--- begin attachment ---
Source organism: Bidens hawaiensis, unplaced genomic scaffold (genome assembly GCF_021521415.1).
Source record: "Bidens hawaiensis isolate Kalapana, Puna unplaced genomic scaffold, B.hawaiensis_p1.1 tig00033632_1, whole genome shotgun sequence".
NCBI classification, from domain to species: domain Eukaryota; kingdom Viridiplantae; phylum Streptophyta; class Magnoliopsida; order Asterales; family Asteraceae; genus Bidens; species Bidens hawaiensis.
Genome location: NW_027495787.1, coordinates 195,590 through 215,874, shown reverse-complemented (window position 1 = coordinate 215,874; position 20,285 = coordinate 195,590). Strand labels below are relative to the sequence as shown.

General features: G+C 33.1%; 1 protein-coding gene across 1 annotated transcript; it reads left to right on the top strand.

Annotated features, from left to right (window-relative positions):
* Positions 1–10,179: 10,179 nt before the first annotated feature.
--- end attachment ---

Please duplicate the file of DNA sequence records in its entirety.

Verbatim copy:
Source organism: Bidens hawaiensis, unplaced genomic scaffold (genome assembly GCF_021521415.1).
Source record: "Bidens hawaiensis isolate Kalapana, Puna unplaced genomic scaffold, B.hawaiensis_p1.1 tig00033632_1, whole genome shotgun sequence".
NCBI classification, from domain to species: domain Eukaryota; kingdom Viridiplantae; phylum Streptophyta; class Magnoliopsida; order Asterales; family Asteraceae; genus Bidens; species Bidens hawaiensis.
Genome location: NW_027495787.1, coordinates 195,590 through 215,874, shown reverse-complemented (window position 1 = coordinate 215,874; position 20,285 = coordinate 195,590). Strand labels below are relative to the sequence as shown.

General features: G+C 33.1%; 1 protein-coding gene across 1 annotated transcript; it reads left to right on the top strand.

Annotated features, from left to right (window-relative positions):
* Positions 1–10,179: 10,179 nt before the first annotated feature.